Salvation is gained, that is, earned and won in no other way than through the hard labor and bitter sufferings and death of Jesus Christ. It is impossible for you to earn your salvation by your own works, because you are by nature a poor miserable sinner. Poor miserable sinners can only sin. They cannot please God. This is why Scripture proclaims, “None is righteous, no, not one; no one understands; no one seeks God. All have turned aside; together they have become worthless; no one does good, not even one.” (Romans 3:10-12, quoting Psalm 14:1-3) and “For all have sinned and fall short of the glory of God.” (Romans 3:23) The wages of sins is death, so the only wages you have earned from your labor is eternal death in hell. But the free gift of God is eternal life in Christ Jesus our Lord, which is received through faith (Romans 6:23). This is why St. Paul argues in Romans chapter 4, “Now to the one who works, his wages are not counted as a gift but as his due. And to the one who does not work but believes in Him who justifies the ungodly, his faith is counted as righteousness.” (vss. 4-5)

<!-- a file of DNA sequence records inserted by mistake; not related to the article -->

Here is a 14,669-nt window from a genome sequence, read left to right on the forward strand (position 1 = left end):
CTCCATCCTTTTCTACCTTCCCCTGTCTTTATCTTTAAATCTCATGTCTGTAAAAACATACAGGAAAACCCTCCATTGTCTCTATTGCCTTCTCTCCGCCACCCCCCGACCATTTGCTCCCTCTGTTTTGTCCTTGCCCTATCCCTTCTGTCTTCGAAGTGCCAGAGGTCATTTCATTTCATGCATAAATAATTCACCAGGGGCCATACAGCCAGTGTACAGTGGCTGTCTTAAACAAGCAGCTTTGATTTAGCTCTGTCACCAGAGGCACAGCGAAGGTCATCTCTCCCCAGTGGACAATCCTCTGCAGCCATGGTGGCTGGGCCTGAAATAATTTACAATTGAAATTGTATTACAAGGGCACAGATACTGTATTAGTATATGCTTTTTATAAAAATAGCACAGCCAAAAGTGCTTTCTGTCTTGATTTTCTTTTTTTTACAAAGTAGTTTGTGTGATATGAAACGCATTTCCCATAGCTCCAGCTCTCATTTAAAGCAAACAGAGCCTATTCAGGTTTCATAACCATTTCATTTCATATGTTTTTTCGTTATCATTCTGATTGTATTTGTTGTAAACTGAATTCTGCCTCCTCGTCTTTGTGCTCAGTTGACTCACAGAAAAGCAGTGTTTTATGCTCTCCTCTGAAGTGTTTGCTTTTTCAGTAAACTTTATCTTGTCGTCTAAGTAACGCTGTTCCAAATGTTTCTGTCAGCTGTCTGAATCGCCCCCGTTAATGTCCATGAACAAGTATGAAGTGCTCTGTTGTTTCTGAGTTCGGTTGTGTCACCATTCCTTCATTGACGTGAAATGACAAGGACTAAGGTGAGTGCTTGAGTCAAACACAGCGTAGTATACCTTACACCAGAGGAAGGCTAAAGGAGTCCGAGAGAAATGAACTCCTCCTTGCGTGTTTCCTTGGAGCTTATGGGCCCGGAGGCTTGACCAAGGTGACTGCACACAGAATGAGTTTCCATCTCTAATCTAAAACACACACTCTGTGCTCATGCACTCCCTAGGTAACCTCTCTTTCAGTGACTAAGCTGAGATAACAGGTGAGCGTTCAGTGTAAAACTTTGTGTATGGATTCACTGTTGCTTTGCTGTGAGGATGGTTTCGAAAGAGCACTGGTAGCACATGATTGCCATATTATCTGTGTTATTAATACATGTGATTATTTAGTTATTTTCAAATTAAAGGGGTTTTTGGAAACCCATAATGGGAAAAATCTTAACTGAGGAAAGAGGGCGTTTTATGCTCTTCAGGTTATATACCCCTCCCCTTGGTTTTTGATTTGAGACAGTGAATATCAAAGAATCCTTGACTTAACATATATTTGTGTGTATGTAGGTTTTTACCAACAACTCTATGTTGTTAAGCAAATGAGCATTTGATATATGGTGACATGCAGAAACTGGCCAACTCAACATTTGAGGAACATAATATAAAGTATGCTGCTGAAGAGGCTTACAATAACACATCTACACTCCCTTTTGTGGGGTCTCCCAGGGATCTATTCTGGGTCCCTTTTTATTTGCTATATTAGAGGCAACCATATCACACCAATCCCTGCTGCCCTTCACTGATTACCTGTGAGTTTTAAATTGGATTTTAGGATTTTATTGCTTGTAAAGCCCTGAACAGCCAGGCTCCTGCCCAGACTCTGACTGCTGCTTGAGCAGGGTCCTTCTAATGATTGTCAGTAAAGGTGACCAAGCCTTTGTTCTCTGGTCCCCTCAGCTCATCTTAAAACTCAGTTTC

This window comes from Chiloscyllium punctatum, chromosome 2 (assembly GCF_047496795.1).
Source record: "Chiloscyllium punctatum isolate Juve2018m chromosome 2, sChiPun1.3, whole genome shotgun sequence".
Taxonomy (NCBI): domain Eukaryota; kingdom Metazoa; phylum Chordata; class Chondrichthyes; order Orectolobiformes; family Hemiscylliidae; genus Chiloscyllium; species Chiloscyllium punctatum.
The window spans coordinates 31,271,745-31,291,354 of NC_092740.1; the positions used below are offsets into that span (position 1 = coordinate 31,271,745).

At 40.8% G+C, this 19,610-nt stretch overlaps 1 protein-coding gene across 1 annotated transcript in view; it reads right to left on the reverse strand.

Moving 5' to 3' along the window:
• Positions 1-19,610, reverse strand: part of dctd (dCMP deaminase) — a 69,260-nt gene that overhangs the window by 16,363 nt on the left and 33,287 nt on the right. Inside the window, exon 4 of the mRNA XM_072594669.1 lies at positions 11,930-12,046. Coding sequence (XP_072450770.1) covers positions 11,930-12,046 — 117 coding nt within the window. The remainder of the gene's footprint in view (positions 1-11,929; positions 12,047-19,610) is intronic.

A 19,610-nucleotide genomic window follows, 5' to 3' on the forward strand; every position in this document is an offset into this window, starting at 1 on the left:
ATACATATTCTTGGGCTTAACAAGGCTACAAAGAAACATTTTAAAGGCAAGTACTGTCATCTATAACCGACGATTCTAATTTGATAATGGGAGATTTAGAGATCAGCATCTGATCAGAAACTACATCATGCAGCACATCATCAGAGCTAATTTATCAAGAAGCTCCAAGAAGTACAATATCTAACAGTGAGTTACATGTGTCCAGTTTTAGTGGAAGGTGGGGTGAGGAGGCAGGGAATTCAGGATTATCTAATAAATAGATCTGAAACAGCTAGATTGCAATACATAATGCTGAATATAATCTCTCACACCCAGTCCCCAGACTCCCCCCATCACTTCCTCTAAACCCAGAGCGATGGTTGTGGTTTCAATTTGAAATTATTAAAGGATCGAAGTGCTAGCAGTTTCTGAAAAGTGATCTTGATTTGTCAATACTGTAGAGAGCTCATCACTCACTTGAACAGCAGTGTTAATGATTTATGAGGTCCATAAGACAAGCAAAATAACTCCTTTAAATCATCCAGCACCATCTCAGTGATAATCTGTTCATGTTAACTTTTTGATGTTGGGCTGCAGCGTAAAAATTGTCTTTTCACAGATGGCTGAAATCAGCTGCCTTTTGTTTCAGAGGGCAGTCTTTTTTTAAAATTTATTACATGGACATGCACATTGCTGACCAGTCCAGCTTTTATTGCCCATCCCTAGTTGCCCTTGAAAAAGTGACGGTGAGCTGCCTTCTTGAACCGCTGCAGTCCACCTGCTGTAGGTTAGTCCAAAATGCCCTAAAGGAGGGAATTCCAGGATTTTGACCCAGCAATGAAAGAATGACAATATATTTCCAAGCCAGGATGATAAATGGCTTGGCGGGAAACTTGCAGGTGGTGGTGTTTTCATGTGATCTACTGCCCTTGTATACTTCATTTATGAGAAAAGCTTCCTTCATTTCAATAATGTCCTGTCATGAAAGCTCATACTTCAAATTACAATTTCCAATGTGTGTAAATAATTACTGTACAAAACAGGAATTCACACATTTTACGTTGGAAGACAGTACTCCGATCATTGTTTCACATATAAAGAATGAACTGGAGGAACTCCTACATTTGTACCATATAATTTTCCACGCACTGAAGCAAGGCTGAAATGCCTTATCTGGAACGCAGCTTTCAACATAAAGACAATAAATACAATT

When we consider the labor of those workers in the vineyard, we can think of it as sacrifices. Work is a sacrifice offered up by the worker. Now, in the kingdom of heaven, there are two types of sacrifices: the sacrifice of atonement, which pays for sins and sacrifices of thanksgiving, which give thanks to God for His grace. There is and always has been and always will be only one sacrifice of atonement, and that is the sacrifice of Jesus Christ on the cross to make payment for the sins of the whole world. Only the blood of Jesus can satisfy God’s wrath against sin. Only the death of God’s Son can forever pay our debt and set us free. Therefore, all other sacrifices offered in the kingdom of heaven are sacrifices of thanksgiving.